A girl suffering “resignation syndrome” and who is refusing all food and water has been ordered off Nauru by an Australian court, as a succession of critically ill children are being flown off the island.
At least three children since Thursday last week have left the island, and reports from island sources said that at least three more children, as young as 12, are “on FFR” — food and fluid refusal.
The crisis on the island is overwhelming medical staff, who are referring dozens of children for transfer off the island, only to have their decisions rebuffed by Australian Border Force officials on the island or Australian Department of Home Affairs bureaucrats in Canberra.
Two children were on Thursday last week moved off the island with their families.
A 14-year-old refugee boy suffering from major depressive disorder and severe muscle wastage, after not getting out of bed for four months, was early on Friday morning flown directly from Nauru to Brisbane with his family.
There were concerns that he might never be able to walk normally again, doctors said.
In the Australian Federal Court later on Friday, Justice Tom Thawley ordered another girl — given the designation EIV18 by the court — to be moved to Australia for urgent medical treatment.
Court orders prevent publication of the girl’s age — other than that she is a child — her name or country of origin.
Guardian Australia reported on the girl’s case on Wednesday. Three separate doctors had independently assessed her and all had recommended that she be moved urgently from the island, but this was resisted by the Australian government.
The girl has been inside the supported accommodation area of the regional processing center for three weeks, and has been refusing food and water for much of that time.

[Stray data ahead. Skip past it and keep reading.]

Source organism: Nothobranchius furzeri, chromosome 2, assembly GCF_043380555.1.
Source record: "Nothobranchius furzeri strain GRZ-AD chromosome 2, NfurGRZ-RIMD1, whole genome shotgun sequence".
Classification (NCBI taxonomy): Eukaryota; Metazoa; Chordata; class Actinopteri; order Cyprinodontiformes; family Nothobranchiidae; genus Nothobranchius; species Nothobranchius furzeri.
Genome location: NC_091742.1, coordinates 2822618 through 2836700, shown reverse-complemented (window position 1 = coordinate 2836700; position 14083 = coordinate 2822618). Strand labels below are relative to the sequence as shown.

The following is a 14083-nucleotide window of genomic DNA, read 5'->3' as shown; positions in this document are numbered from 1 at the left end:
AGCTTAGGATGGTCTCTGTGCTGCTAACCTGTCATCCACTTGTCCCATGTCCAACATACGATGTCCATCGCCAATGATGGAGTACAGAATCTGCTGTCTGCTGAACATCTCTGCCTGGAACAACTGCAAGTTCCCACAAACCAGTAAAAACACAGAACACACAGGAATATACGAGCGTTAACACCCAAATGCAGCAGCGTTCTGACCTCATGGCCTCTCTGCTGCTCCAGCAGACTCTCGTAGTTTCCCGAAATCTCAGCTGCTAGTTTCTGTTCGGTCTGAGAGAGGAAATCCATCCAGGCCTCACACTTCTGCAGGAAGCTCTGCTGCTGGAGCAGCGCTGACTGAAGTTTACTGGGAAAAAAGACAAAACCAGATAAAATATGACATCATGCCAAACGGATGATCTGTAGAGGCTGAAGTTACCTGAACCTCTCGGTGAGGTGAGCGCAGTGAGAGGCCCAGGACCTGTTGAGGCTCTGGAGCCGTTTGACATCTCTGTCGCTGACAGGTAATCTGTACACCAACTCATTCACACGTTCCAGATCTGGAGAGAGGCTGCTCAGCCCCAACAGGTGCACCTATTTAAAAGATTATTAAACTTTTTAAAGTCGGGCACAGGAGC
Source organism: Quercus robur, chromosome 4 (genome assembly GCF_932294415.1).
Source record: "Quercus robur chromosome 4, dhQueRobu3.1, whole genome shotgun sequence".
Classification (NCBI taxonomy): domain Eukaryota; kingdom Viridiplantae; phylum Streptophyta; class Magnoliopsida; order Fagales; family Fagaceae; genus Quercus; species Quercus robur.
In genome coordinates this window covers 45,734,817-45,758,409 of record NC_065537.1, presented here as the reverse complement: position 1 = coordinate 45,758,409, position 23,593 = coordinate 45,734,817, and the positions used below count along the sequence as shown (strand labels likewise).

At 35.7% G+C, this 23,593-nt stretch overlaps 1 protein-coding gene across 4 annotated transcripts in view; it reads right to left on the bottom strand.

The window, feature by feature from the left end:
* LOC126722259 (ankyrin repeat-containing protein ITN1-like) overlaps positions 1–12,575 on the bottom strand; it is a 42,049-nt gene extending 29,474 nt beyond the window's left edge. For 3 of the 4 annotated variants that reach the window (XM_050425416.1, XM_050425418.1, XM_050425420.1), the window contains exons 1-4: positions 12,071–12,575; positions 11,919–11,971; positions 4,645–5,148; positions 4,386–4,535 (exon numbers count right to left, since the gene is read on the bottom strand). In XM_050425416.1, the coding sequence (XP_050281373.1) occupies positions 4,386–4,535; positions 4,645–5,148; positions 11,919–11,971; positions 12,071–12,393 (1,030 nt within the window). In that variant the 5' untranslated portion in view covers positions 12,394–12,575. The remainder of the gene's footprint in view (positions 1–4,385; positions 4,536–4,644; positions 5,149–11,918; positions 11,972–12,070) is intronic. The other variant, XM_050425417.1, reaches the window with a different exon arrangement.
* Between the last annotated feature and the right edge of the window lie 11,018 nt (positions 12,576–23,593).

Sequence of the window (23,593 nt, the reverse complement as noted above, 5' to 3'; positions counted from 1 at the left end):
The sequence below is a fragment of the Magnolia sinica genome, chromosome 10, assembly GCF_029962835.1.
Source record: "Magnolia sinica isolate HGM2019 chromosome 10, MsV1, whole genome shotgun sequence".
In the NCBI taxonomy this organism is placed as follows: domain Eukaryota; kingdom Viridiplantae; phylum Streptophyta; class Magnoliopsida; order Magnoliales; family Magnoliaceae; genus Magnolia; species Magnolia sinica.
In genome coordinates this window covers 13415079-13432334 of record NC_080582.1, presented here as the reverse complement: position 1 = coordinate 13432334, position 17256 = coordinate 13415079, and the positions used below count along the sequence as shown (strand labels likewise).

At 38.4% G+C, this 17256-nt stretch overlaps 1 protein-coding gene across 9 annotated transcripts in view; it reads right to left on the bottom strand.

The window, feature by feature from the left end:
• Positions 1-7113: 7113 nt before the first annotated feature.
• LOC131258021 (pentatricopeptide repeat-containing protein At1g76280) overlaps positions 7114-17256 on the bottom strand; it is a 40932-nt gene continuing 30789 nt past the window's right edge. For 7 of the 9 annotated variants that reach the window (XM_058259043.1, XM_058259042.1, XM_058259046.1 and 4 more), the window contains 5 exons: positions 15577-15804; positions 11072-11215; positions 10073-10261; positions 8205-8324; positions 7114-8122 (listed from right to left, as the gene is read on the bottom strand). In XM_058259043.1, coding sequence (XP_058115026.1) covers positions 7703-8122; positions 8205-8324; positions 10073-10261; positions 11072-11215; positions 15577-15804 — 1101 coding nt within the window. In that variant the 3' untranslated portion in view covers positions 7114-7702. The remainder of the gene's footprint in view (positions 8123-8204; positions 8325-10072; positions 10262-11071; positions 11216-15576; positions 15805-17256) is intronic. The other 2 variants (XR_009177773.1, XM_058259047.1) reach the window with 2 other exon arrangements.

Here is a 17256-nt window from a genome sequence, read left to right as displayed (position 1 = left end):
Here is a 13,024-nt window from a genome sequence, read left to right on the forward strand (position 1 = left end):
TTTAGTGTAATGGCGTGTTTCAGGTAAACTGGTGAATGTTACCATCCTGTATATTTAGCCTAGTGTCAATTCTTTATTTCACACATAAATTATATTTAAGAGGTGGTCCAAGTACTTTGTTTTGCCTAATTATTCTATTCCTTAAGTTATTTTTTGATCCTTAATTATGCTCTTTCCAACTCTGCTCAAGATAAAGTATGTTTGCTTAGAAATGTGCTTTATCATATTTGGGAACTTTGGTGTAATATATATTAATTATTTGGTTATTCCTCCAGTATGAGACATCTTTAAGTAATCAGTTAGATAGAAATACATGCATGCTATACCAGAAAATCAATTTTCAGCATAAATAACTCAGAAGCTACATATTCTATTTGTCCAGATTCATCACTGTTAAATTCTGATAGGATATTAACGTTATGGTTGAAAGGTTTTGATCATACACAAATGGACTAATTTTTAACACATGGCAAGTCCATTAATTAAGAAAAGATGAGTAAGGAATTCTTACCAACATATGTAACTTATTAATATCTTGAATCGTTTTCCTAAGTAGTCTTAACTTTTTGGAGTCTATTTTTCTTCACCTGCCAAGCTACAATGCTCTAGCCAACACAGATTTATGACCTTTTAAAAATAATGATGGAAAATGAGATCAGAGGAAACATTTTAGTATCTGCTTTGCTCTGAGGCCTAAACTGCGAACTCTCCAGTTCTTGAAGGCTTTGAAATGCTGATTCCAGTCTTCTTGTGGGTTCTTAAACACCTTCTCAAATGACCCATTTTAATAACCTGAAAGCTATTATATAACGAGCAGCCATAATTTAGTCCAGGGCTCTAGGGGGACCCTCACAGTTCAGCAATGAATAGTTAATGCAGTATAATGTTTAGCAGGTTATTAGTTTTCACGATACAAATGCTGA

Before she fell into acute depression and refused to eat or drink anything, she had been one of the brightest and most articulate of the refugee children on Nauru.
“Before she got sick, she was the best-performing student,” a source familiar with the girl and her condition told the Guardian. “She had a dream to be a doctor in Australia and to help others. Now, she is on food and fluid refusal and begging to die, as death is better than Nauru.”
“I can’t live on this island anymore,” the girl told her Australian advocate. “I hate everything and everyone around me. I hate to go outside.”
“We left our country to have a good and better life, but we faced the worst life ever, the life which forced us to end it,” she said.
The court ordered the girl be moved “on an urgent basis” from Nauru.
The next commercial flight was not until today, but doctors said the girl was too unwell to take a commercial flight.
A Department of Home Affairs source in Canberra confirmed that an air ambulance flight was approved for the girl, but that the government was waiting on arrangements to be made for her family.
Sources on Nauru said that up to three more refugee and asylum-seeker children on the island were refusing food and fluids, including two brothers aged 14 and 15.
“Only the most critically ill cases are being addressed,” the Nauru sources said, adding that “the situation is dangerously chaotic.”
A 12-year-old girl who attempted to self-immolate this week has not been moved, they added.
Island sources said there is an uncontrollable “contagion” of children committing self-harm, attempting suicide or refusing all food and fluids.
Several children have been diagnosed with the rare but serious child psychiatric disorder “pervasive refusal syndrome,” also known as resignation syndrome, which has been documented at high rates among asylum-seeker children, especially in Sweden.
Children suffering from resignation syndrome effectively withdraw from life — refusing to eat, drink, go to the toilet, leave their beds, speak or even open their eyes. They are sometimes completely unresponsive to stimuli.
The National Justice Project, which has succeeded in having more than a dozen children transferred off Nauru through court applications — either conceded by the government or ordered by judges — said that there is a child health crisis on Nauru.
“What kind of a world do we live in where life-or-death medical decisions need to be decided by a judge? I’m very concerned about the difference between the medical reports we are seeing and the information the government is using to base its decisions,” project principal solicitor George Newhouse told reporters.
The Australian government has consistently declined to comment on individual cases, but the Nauru government has defended the safety of children on the island.
“Media reports about children of refugee and asylum-seeker families in Nauru are false. None are in detention. They live with their families in our community alongside Nauruan children,” a Nauru government statement said.
“To suggest any child is in danger just because they live in our country is offensive,” they added.
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